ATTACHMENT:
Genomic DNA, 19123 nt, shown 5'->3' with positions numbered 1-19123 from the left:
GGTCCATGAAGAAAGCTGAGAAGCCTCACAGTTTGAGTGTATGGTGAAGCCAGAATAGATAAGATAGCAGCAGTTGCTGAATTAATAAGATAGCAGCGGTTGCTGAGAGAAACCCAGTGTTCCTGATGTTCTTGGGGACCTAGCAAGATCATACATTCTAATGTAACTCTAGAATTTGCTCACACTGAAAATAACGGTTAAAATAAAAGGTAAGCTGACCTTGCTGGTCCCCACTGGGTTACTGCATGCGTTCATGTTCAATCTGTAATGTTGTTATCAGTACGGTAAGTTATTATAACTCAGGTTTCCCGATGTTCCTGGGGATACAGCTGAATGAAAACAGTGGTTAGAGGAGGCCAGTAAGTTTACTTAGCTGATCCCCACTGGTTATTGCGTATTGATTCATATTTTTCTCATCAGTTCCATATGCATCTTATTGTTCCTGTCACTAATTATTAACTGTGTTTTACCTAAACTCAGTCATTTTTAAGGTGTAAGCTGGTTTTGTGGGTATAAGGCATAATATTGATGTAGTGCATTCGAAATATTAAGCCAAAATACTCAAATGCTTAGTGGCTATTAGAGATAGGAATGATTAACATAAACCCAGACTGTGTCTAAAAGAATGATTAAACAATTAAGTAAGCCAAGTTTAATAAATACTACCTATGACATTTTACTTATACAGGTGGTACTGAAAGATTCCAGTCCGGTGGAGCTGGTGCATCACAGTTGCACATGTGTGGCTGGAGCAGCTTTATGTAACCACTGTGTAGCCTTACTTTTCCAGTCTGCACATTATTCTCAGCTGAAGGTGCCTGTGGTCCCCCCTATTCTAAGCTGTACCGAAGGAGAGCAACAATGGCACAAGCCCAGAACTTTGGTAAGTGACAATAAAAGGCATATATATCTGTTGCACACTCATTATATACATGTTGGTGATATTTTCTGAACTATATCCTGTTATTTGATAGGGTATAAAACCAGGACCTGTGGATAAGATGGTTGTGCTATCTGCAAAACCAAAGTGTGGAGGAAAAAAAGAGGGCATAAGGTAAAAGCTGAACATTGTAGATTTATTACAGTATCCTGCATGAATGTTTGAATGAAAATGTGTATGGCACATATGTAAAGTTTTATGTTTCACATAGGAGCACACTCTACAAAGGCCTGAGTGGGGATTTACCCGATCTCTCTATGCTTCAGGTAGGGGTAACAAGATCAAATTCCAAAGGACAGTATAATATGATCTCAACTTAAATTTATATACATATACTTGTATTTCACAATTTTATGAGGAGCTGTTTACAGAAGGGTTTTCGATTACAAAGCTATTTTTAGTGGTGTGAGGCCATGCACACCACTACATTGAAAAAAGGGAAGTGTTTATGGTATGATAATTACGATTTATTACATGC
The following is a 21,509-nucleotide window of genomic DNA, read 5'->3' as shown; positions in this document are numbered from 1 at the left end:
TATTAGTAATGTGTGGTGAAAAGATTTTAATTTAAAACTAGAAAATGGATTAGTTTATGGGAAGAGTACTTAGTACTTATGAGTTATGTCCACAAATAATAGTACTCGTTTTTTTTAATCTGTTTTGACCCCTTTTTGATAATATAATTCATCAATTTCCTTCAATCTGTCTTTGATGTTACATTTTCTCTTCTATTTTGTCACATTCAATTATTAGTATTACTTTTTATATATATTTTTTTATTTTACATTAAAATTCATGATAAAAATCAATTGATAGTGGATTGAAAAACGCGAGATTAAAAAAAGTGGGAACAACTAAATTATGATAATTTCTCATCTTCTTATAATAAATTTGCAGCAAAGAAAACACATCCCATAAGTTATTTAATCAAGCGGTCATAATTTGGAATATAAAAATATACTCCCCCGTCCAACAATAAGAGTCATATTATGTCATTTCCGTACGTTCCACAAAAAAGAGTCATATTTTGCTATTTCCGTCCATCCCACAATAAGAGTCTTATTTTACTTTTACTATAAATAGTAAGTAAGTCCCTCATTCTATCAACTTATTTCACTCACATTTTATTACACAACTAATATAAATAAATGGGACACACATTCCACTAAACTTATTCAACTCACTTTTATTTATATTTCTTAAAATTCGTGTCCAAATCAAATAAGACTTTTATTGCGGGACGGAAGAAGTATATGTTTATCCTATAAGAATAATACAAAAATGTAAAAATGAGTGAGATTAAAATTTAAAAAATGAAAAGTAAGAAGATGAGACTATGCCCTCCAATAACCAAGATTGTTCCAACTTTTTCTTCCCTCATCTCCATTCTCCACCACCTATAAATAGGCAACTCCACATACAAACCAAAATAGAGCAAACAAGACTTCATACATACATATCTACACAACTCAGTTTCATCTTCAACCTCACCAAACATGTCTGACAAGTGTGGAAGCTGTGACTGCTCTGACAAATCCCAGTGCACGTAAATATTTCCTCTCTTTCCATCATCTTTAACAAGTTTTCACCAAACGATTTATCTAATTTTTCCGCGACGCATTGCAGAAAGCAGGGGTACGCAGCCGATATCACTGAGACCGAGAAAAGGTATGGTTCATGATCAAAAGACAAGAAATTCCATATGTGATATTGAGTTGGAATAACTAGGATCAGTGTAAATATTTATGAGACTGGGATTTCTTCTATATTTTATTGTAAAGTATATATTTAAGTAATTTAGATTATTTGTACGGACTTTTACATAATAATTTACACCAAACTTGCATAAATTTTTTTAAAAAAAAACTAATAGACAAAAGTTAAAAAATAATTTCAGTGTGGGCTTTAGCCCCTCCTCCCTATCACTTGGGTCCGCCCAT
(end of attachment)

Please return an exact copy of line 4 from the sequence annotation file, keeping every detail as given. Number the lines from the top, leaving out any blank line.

TATTAGTAATGTGTGGTGAAAAGATTTTAATTTAAAACTAGAAAATGGATTAGTTTATGGGAAGAGTACTTAGTACTTATGAGTTATGTCCACAAATAATAGTACTCGTTTTTTTTAATCTGTTTTGACCCCTTTTTGATAATATAATTCATCAATTTCCTTCAATCTGTCTTTGATGTTACATTTTCTCTTCTATTTTGTCACATTCAATTATTAGTATTACTTTTTATATATATTTTTTTATTTTACATTAAAATTCATGATAAAAATCAATTGATAGTGGATTGAAAAACGCGAGATTAAAAAAAGTGGGAACAACTAAATTATGATAATTTCTCATCTTCTTATAATAAATTTGCAGCAAAGAAAACACATCCCATAAGTTATTTAATCAAGCGGTCATAATTTGGAATATAAAAATATACTCCCCCGTCCAACAATAAGAGTCATATTATGTCATTTCCGTACGTTCCACAAAAAAGAGTCATATTTTGCTATTTCCGTCCATCCCACAATAAGAGTCTTATTTTACTTTTACTATAAATAGTAAGTAAGTCCCTCATTCTATCAACTTATTTCACTCACATTTTATTACACAACTAATATAAATAAATGGGACACACATTCCACTAAACTTATTCAACTCACTTTTATTTATATTTCTTAAAATTCGTGTCCAAATCAAATAAGACTTTTATTGCGGGACGGAAGAAGTATATGTTTATCCTATAAGAATAATACAAAAATGTAAAAATGAGTGAGATTAAAATTTAAAAAATGAAAAGTAAGAAGATGAGACTATGCCCTCCAATAACCAAGATTGTTCCAACTTTTTCTTCCCTCATCTCCATTCTCCACCACCTATAAATAGGCAACTCCACATACAAACCAAAATAGAGCAAACAAGACTTCATACATACATATCTACACAACTCAGTTTCATCTTCAACCTCACCAAACATGTCTGACAAGTGTGGAAGCTGTGACTGCTCTGACAAATCCCAGTGCACGTAAATATTTCCTCTCTTTCCATCATCTTTAACAAGTTTTCACCAAACGATTTATCTAATTTTTCCGCGACGCATTGCAGAAAGCAGGGGTACGCAGCCGATATCACTGAGACCGAGAAAAGGTATGGTTCATGATCAAAAGACAAGAAATTCCATATGTGATATTGAGTTGGAATAACTAGGATCAGTGTAAATATTTATGAGACTGGGATTTCTTCTATATTTTATTGTAAAGTATATATTTAAGTAATTTAGATTATTTGTACGGACTTTTACATAATAATTTACACCAAACTTGCATAAATTTTTTTAAAAAAAAACTAATAGACAAAAGTTAAAAAATAATTTCAGTGTGGGCTTTAGCCCCTCCTCCCTATCACTTGGGTCCGCCCAT